This year, Alan and Hazel decided to turn back the clock and revisit the camp for the first time since 1996. Hazel’s glowing recommendation convinced even the most hesitant among us (yours truly) to take the plunge and join in the festivities. 

Nestled amidst the rolling hills of Falésia, the AP Victoria hotel served as our home base for the week-long adventure. With amenities ranging from a 400m track to tennis courts and football fields, there was no shortage of options for keeping active amidst the all-pervading scent of orange blossom. And let’s not forget the unheated swimming pool – a refreshing oasis for tired legs, especially when paired with a well-deserved cocktail (or two). 

As for the accommodations, the 4-star AP Victoria did not disappoint. With spacious apartments all with kitchenettes and balconies, it was the perfect retreat after a day of pounding the pavements and trails. And the food? Let’s just say EasyJet didn’t charge us for excess baggage, but they probably should’ve weighed our dessert-filled bellies on the return flight!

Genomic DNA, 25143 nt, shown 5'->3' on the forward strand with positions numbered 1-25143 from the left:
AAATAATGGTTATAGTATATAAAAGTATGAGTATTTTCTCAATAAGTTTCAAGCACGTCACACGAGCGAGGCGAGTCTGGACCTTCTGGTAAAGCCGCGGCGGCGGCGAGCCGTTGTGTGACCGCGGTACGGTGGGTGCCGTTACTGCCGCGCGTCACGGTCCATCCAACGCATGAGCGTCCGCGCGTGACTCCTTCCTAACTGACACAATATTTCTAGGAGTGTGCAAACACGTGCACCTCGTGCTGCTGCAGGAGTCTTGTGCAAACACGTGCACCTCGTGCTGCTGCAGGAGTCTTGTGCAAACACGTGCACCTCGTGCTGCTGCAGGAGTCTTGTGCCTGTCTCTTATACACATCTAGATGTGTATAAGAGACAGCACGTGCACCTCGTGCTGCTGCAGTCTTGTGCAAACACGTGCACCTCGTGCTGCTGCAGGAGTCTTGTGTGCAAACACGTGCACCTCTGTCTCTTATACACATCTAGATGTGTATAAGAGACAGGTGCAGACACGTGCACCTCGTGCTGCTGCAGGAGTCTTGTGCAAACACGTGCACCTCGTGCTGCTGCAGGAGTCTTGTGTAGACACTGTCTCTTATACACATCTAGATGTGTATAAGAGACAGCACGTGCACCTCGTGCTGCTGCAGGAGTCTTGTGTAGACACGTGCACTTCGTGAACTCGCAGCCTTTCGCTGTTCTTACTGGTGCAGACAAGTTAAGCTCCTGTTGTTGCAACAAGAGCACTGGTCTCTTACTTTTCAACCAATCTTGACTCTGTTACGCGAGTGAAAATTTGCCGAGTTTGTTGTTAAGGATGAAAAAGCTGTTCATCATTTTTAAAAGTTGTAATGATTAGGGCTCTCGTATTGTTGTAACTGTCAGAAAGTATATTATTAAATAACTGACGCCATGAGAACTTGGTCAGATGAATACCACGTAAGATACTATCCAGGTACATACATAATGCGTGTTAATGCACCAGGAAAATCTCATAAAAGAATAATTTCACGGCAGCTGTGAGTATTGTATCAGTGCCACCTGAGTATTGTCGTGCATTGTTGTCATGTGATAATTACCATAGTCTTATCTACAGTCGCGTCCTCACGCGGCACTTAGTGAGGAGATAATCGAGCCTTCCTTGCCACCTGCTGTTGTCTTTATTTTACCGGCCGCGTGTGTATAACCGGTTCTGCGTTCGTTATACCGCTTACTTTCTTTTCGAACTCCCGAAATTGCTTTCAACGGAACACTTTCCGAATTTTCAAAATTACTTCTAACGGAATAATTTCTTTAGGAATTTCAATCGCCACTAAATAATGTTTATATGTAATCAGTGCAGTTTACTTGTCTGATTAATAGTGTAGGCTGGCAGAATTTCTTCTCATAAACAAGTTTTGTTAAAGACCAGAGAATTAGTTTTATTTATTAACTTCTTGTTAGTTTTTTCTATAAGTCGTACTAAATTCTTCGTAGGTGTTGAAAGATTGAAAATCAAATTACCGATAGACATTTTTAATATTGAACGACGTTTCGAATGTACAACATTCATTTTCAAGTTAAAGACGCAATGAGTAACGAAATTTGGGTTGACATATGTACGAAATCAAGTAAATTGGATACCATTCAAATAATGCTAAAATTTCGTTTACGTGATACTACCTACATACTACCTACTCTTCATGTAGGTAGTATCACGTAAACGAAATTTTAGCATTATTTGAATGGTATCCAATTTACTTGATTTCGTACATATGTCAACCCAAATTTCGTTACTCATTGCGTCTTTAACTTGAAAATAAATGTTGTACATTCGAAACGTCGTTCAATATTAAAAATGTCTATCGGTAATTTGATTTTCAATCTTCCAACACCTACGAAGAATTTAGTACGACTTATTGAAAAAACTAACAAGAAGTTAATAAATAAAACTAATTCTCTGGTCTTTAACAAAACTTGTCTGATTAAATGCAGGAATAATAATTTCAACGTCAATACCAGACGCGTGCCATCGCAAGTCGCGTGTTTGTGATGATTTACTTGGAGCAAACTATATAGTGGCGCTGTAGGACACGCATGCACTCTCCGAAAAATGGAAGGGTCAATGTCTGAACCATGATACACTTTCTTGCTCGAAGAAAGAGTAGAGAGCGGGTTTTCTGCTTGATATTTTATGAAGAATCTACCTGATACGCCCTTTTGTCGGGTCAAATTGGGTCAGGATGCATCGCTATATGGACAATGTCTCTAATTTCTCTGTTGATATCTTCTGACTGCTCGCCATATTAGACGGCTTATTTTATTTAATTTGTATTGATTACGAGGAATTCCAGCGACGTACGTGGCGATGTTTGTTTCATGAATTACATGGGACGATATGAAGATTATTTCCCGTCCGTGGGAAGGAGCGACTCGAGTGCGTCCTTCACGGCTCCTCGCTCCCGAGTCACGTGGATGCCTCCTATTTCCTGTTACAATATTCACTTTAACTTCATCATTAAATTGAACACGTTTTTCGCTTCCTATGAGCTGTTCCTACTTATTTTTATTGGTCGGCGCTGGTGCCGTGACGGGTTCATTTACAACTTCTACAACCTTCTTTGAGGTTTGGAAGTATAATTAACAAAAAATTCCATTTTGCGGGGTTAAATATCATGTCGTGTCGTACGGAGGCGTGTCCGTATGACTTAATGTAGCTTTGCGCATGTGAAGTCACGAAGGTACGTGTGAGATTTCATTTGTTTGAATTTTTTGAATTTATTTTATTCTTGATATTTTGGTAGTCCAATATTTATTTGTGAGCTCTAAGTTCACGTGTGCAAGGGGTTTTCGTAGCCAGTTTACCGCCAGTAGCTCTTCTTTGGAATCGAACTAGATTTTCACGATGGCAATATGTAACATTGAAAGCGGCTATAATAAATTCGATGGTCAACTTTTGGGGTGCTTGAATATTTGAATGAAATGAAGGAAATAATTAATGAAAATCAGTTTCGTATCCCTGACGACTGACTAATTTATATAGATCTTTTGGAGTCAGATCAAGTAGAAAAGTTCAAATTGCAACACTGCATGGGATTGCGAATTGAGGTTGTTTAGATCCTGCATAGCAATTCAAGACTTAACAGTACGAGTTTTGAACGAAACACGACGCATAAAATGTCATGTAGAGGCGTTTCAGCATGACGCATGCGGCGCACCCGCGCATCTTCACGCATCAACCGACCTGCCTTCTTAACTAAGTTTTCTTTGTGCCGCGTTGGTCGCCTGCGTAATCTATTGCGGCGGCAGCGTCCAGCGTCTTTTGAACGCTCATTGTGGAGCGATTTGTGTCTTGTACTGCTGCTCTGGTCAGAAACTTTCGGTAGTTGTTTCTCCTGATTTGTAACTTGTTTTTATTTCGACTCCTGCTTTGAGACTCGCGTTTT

Under the guidance of three seasoned coaches – Mike Gratton, Mara Yamauchi, and Mike Bannister – each day brought a mix of structured runs, speed sessions, recovery runs, and supplementary activities like Pilates, yoga and strength training. Whether we were running along sandstone cliffs or conquering the Falésia 5K, there was always a sense of camaraderie that transcended pace and ability. 

It wasn’t all just chat and laughs.  We put in some work, too.  Alan was the official timekeeper for the Falésia 5K, Hazel ran a season’s best time of 27:14 and won the FV65 prize.  Having bombed downhill at the start in 5th place at 5min/mile, I predictably crashed and burned finishing a disappointing 4th in my category.   

The Thursday long run was a flexible affair – 6km out and 6km back, with as many 5k loops in the middle as you could manage or be bothered with.  Mike Gratton parked his van at the start of the 5km loop giving us a personalised feed station each 5km.  A few of us went as far as 21 miles, but in the sunshine and with good company, the miles just drifted by.